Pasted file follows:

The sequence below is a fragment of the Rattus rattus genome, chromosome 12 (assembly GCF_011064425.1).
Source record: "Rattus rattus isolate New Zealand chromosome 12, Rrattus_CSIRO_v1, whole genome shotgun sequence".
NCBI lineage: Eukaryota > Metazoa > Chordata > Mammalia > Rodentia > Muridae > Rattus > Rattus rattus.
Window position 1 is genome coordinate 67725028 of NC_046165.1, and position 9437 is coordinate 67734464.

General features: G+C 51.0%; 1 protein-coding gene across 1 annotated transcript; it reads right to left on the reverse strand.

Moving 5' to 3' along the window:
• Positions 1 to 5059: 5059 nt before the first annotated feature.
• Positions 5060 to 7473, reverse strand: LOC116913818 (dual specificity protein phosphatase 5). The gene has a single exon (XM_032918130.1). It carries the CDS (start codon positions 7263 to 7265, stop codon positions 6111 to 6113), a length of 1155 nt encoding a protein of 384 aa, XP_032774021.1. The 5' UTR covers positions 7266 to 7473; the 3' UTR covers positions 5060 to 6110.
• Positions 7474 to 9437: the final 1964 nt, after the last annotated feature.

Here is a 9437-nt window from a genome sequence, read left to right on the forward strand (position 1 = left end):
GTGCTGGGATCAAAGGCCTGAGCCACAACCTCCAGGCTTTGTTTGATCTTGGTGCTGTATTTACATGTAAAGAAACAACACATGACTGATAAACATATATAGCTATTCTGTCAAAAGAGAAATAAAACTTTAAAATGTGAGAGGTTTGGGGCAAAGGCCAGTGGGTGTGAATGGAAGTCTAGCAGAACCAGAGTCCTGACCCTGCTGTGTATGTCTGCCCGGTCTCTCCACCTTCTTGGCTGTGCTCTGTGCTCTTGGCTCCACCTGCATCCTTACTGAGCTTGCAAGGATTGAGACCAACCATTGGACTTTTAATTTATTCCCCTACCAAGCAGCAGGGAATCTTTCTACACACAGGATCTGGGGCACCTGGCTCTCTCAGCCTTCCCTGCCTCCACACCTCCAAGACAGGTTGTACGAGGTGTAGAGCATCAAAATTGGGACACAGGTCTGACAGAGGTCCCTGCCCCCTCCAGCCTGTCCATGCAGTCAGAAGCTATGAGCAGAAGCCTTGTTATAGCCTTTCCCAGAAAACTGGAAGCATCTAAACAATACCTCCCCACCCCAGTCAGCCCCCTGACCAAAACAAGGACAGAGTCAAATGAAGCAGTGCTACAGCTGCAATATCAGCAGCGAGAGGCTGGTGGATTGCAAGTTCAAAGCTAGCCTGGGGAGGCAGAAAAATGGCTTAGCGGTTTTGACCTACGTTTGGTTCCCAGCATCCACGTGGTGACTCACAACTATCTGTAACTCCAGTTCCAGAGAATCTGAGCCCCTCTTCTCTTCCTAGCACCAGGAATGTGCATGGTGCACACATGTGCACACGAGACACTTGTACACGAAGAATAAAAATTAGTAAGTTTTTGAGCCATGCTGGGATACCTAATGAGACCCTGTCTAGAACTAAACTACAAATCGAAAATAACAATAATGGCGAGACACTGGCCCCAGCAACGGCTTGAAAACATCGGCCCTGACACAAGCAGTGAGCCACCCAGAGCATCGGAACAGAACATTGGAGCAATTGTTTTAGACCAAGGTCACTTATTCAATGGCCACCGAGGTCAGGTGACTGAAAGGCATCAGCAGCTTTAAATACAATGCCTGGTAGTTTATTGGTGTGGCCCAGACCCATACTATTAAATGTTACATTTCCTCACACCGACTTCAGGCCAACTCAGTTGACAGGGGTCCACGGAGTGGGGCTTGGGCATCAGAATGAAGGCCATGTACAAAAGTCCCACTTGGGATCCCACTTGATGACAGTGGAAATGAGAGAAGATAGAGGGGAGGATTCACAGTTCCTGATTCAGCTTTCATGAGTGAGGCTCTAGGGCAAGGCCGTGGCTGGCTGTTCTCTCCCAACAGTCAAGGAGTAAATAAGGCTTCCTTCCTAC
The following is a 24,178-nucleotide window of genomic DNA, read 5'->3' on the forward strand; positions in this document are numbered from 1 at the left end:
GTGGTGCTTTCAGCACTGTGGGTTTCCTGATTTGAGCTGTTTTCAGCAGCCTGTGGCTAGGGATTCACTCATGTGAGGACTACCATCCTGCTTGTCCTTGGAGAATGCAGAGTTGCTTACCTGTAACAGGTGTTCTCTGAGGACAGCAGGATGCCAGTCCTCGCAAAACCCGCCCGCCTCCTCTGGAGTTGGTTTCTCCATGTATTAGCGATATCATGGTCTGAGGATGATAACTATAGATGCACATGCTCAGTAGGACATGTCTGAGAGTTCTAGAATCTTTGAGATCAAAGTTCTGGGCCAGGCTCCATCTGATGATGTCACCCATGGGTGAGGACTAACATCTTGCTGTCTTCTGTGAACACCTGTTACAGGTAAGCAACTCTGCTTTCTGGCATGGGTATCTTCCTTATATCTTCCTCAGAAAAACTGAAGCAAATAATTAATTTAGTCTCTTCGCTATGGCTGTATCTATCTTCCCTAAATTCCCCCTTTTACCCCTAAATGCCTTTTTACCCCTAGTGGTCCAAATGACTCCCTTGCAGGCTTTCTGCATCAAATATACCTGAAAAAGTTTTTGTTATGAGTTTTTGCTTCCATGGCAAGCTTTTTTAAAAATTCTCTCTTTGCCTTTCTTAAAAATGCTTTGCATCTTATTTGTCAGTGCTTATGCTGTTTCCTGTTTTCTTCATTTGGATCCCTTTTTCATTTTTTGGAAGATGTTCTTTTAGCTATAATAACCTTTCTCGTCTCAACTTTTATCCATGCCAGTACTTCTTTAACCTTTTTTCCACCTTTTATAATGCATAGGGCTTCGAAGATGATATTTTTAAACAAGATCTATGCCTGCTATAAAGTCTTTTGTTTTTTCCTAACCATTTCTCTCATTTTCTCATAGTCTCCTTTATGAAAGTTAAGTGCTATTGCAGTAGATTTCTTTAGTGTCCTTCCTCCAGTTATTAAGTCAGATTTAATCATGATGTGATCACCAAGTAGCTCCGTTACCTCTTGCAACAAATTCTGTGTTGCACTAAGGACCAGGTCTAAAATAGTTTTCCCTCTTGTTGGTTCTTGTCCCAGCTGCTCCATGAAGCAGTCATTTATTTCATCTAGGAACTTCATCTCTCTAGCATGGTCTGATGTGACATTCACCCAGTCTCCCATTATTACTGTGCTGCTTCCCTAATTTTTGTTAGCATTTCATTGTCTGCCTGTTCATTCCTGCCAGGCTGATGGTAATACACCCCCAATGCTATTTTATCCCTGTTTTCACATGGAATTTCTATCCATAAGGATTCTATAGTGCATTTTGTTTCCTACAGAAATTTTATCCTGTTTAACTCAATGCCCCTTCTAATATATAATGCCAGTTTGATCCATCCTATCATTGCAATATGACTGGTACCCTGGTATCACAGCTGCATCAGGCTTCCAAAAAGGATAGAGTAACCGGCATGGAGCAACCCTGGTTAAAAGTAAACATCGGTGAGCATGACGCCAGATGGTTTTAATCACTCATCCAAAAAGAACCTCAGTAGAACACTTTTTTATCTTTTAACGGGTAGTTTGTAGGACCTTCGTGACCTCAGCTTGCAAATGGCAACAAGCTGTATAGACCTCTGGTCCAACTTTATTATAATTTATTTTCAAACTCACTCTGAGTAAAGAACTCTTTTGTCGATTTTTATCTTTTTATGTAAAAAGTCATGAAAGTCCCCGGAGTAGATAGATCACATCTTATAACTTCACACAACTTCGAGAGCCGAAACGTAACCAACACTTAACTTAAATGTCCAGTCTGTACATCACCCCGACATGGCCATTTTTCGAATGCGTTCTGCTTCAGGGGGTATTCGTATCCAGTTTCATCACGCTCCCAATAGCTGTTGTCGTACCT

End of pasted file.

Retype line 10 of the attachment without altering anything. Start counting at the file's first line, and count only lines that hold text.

Here is a 9437-nt window from a genome sequence, read left to right on the forward strand (position 1 = left end):